Implementing culture change in health care: Theory and practice

Tim Scott, Russell Mannion*, Huw T O Davies, Martin N. Marshall

*Corresponding author for this work

Research output: Contribution to journalReview articlepeer-review

238 Citations (Scopus)


Objectives. To review some of the key debates relating to the nature of organizational culture and culture change in health care organizations and systems. Methods. A literature review was conducted that covered both theoretical contributions and published studies of the processes and outcomes of culture change programmes across a range of health and non-health care settings. Results. There is little consensus among scholars over the precise meaning of organizational culture. Competing claims exist concerning whether organizational cultures are capable of being shaped by external manipulation to beneficial effect. A range of culture change models has been developed. A number of underlying factors that commonly attenuate culture change programmes can be identified. Key factors that appear to impede culture change across a range of sectors include: inadequate or inappropriate leadership; constraints imposed by external stakeholders and professional allegiances; perceived lack of ownership; and subcultural diversity within health care organizations and systems. Conclusions. Managing organizational culture is increasingly viewed as an essential part of health system reform. To transform the culture of a whole health system such as the UK National Health Service would be a complex, multi-level, and uncertain process, comprising a range of interlocking strategies and supporting tactics unfolding over a period of years.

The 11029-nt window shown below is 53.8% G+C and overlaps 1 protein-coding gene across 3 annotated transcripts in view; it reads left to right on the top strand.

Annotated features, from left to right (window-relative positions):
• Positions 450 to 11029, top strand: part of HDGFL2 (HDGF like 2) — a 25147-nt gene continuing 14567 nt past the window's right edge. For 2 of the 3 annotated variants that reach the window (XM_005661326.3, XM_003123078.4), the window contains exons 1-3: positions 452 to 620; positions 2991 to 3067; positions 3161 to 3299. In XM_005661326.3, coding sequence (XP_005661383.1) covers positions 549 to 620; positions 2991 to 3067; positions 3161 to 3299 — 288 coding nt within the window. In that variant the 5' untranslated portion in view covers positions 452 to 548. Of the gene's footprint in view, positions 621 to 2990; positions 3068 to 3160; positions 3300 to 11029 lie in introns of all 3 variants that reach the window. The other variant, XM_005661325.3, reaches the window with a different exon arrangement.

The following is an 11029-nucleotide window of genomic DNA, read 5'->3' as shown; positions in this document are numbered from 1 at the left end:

Original languageEnglish
Pages (from-to)111-118
Number of pages8
JournalInternational Journal for Quality in Health Care
Issue number2
Publication statusPublished - Apr 2003
Externally publishedYes


  • Change management
  • Leadership
  • Organizational culture
  • Quality improvement


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